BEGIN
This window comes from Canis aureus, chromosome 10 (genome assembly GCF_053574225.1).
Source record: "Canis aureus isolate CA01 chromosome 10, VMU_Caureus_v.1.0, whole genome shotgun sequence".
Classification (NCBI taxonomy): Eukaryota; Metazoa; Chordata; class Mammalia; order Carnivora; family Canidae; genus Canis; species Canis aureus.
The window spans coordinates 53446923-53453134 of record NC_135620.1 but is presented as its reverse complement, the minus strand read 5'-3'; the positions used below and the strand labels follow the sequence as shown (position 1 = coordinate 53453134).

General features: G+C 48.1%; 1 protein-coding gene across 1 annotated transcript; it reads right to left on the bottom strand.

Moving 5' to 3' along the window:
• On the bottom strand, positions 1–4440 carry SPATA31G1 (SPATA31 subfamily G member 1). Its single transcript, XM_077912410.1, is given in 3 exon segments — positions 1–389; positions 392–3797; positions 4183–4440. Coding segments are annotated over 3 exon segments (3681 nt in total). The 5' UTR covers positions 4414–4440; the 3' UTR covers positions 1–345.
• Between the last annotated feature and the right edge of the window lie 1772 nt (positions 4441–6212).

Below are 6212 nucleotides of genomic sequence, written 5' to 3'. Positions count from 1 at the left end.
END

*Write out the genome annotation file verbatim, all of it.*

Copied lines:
This window comes from Canis aureus, chromosome 10 (genome assembly GCF_053574225.1).
Source record: "Canis aureus isolate CA01 chromosome 10, VMU_Caureus_v.1.0, whole genome shotgun sequence".
Classification (NCBI taxonomy): Eukaryota; Metazoa; Chordata; class Mammalia; order Carnivora; family Canidae; genus Canis; species Canis aureus.
The window spans coordinates 53446923-53453134 of record NC_135620.1 but is presented as its reverse complement, the minus strand read 5'-3'; the positions used below and the strand labels follow the sequence as shown (position 1 = coordinate 53453134).

General features: G+C 48.1%; 1 protein-coding gene across 1 annotated transcript; it reads right to left on the bottom strand.

Moving 5' to 3' along the window:
• On the bottom strand, positions 1–4440 carry SPATA31G1 (SPATA31 subfamily G member 1). Its single transcript, XM_077912410.1, is given in 3 exon segments — positions 1–389; positions 392–3797; positions 4183–4440. Coding segments are annotated over 3 exon segments (3681 nt in total). The 5' UTR covers positions 4414–4440; the 3' UTR covers positions 1–345.
• Between the last annotated feature and the right edge of the window lie 1772 nt (positions 4441–6212).

Below are 6212 nucleotides of genomic sequence, written 5' to 3'. Positions count from 1 at the left end.